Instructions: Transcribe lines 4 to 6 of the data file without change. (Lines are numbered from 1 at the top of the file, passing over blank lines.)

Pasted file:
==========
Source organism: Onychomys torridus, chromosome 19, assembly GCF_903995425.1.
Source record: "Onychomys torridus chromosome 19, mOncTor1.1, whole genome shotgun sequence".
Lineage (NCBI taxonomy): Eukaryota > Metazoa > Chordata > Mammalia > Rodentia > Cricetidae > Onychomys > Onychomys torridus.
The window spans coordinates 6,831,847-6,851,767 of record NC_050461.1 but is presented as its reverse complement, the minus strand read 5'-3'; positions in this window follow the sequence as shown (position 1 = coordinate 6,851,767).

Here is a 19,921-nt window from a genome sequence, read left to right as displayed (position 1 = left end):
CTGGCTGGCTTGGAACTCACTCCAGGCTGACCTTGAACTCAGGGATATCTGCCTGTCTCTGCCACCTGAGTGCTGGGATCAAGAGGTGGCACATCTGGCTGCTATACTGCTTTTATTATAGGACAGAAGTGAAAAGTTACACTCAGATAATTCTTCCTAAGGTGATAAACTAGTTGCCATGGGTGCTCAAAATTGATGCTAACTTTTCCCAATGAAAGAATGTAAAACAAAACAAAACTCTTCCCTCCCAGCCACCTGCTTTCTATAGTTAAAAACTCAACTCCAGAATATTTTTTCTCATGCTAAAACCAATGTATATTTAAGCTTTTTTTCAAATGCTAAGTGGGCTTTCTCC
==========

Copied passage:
The window spans coordinates 6,831,847-6,851,767 of record NC_050461.1 but is presented as its reverse complement, the minus strand read 5'-3'; positions in this window follow the sequence as shown (position 1 = coordinate 6,851,767).

Here is a 19,921-nt window from a genome sequence, read left to right as displayed (position 1 = left end):
CTGGCTGGCTTGGAACTCACTCCAGGCTGACCTTGAACTCAGGGATATCTGCCTGTCTCTGCCACCTGAGTGCTGGGATCAAGAGGTGGCACATCTGGCTGCTATACTGCTTTTATTATAGGACAGAAGTGAAAAGTTACACTCAGATAATTCTTCCTAAGGTGATAAACTAGTTGCCATGGGTGCTCAAAATTGATGCTAACTTTTCCCAATGAAAGAATGTAAAACAAAACAAAACTCTTCCCTCCCAGCCACCTGCTTTCTATAGTTAAAAACTCAACTCCAGAATATTTTTTCTCATGCTAAAACCAATGTATATTTAAGCTTTTTTTCAAATGCTAAGTGGGCTTTCTCC